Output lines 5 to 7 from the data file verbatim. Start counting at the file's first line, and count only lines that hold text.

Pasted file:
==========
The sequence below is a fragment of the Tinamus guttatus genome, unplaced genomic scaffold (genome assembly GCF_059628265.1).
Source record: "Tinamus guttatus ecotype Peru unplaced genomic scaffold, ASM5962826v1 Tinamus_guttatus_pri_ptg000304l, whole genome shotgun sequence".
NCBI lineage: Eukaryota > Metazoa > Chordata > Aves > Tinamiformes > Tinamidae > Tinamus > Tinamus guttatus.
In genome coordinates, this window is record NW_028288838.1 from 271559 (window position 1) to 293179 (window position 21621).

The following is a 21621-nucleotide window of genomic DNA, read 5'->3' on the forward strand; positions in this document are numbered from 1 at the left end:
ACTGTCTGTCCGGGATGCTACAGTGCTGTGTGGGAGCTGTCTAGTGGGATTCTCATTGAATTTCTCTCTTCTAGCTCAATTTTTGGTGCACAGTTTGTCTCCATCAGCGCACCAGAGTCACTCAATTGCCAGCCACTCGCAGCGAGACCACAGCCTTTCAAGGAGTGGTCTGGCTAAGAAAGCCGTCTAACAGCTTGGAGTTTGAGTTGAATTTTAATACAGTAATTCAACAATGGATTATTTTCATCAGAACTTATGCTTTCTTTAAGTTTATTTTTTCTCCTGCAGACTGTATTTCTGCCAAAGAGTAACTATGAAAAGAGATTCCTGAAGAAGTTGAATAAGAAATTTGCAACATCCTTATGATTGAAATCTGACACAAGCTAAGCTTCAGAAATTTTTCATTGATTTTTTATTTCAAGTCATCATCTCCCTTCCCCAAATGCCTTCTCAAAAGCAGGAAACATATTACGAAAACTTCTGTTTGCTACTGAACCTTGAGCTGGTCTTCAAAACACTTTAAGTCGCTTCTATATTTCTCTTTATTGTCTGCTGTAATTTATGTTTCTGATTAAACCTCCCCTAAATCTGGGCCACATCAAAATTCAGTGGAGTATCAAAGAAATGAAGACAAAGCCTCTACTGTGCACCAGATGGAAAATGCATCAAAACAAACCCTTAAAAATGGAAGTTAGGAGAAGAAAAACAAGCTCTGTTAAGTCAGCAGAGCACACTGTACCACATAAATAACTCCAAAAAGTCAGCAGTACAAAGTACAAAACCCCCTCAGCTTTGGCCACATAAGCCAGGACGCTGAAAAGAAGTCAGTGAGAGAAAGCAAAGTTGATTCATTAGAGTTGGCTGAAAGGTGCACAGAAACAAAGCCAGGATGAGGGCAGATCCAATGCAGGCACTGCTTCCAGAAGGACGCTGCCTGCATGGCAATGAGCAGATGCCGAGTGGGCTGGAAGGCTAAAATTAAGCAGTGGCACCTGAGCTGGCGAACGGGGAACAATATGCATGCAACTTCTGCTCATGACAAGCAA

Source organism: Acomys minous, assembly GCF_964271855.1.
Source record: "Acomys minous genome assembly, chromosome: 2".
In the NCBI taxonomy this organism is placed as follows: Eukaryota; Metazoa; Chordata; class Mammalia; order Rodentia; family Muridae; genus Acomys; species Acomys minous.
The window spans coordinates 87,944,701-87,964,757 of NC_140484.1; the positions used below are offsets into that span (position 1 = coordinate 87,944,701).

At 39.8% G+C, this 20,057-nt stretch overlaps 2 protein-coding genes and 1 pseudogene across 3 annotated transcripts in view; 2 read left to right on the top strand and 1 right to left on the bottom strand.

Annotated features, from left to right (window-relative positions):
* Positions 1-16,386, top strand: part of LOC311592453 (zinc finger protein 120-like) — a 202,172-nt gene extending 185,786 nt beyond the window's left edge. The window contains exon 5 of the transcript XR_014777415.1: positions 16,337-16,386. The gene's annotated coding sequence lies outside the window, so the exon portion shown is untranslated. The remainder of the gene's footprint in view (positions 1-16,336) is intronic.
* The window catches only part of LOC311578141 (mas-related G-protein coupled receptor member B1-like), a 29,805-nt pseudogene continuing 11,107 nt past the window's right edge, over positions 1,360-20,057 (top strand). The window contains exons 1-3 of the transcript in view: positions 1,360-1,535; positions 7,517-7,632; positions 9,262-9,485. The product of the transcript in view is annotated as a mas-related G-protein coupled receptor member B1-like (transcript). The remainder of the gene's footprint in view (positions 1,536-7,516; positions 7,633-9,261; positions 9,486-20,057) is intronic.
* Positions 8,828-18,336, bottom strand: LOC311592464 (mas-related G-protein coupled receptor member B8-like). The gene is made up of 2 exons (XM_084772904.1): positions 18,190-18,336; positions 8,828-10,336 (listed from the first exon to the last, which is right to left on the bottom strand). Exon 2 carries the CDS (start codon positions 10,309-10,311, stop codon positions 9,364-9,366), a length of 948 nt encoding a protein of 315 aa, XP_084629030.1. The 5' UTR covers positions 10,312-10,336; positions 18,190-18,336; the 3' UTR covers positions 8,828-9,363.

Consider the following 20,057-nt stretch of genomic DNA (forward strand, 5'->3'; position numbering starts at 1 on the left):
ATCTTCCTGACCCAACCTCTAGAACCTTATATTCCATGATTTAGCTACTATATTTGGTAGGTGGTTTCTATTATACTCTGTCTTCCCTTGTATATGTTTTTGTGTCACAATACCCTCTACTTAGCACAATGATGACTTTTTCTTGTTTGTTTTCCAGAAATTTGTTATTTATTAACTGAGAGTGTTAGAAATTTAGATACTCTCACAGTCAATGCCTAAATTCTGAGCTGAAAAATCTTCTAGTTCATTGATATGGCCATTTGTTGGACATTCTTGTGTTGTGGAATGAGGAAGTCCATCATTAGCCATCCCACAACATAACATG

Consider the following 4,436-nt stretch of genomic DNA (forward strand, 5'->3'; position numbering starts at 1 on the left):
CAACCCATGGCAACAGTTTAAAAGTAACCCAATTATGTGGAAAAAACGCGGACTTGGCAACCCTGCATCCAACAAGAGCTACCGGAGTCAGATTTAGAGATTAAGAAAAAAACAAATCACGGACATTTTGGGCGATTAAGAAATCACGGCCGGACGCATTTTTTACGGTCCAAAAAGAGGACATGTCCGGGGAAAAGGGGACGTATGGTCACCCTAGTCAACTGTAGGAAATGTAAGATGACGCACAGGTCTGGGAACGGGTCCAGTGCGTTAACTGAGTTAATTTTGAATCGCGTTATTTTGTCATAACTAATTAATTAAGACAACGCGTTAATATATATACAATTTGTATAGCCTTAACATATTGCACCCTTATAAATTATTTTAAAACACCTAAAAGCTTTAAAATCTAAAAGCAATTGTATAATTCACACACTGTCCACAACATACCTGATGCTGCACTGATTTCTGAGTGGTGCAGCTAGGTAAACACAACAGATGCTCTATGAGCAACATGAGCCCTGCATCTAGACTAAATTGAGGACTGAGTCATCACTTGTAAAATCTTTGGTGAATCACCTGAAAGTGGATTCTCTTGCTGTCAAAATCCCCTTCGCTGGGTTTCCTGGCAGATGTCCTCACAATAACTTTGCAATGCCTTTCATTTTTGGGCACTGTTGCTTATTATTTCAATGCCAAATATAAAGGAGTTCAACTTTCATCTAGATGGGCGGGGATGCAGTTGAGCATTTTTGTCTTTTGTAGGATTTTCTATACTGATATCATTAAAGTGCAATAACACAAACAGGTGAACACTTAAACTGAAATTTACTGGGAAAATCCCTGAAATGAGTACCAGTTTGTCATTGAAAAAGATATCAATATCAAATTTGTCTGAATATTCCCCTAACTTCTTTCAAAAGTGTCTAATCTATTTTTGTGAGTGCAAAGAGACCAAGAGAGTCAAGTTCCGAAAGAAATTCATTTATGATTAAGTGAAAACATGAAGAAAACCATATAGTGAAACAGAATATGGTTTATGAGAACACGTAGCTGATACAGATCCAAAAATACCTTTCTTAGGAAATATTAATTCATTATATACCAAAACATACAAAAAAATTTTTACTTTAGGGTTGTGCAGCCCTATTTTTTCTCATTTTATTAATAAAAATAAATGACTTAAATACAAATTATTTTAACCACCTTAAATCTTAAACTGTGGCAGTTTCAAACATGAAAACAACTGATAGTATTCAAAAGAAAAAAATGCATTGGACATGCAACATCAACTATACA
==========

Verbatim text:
The following is a 21621-nucleotide window of genomic DNA, read 5'->3' on the forward strand; positions in this document are numbered from 1 at the left end:
ACTGTCTGTCCGGGATGCTACAGTGCTGTGTGGGAGCTGTCTAGTGGGATTCTCATTGAATTTCTCTCTTCTAGCTCAATTTTTGGTGCACAGTTTGTCTCCATCAGCGCACCAGAGTCACTCAATTGCCAGCCACTCGCAGCGAGACCACAGCCTTTCAAGGAGTGGTCTGGCTAAGAAAGCCGTCTAACAGCTTGGAGTTTGAGTTGAATTTTAATACAGTAATTCAACAATGGATTATTTTCATCAGAACTTATGCTTTCTTTAAGTTTATTTTTTCTCCTGCAGACTGTATTTCTGCCAAAGAGTAACTATGAAAAGAGATTCCTGAAGAAGTTGAATAAGAAATTTGCAACATCCTTATGATTGAAATCTGACACAAGCTAAGCTTCAGAAATTTTTCATTGATTTTTTATTTCAAGTCATCATCTCCCTTCCCCAAATGCCTTCTCAAAAGCAGGAAACATATTACGAAAACTTCTGTTTGCTACTGAACCTTGAGCTGGTCTTCAAAACACTTTAAGTCGCTTCTATATTTCTCTTTATTGTCTGCTGTAATTTATGTTTCTGATTAAACCTCCCCTAAATCTGGGCCACATCAAAATTCAGTGGAGTATCAAAGAAATGAAGACAAAGCCTCTACTGTGCACCAGATGGAAAATGCATCAAAACAAACCCTTAAAAATGGAAGTTAGGAGAAGAAAAACAAGCTCTGTTAAGTCAGCAGAGCACACTGTACCACATAAATAACTCCAAAAAGTCAGCAGTACAAAGTACAAAACCCCCTCAGCTTTGGCCACATAAGCCAGGACGCTGAAAAGAAGTCAGTGAGAGAAAGCAAAGTTGATTCATTAGAGTTGGCTGAAAGGTGCACAGAAACAAAGCCAGGATGAGGGCAGATCCAATGCAGGCACTGCTTCCAGAAGGACGCTGCCTGCATGGCAATGAGCAGATGCCGAGTGGGCTGGAAGGCTAAAATTAAGCAGTGGCACCTGAGCTGGCGAACGGGGAACAATATGCATGCAACTTCTGCTCATGACAAGCAA

Source organism: Acomys minous, assembly GCF_964271855.1.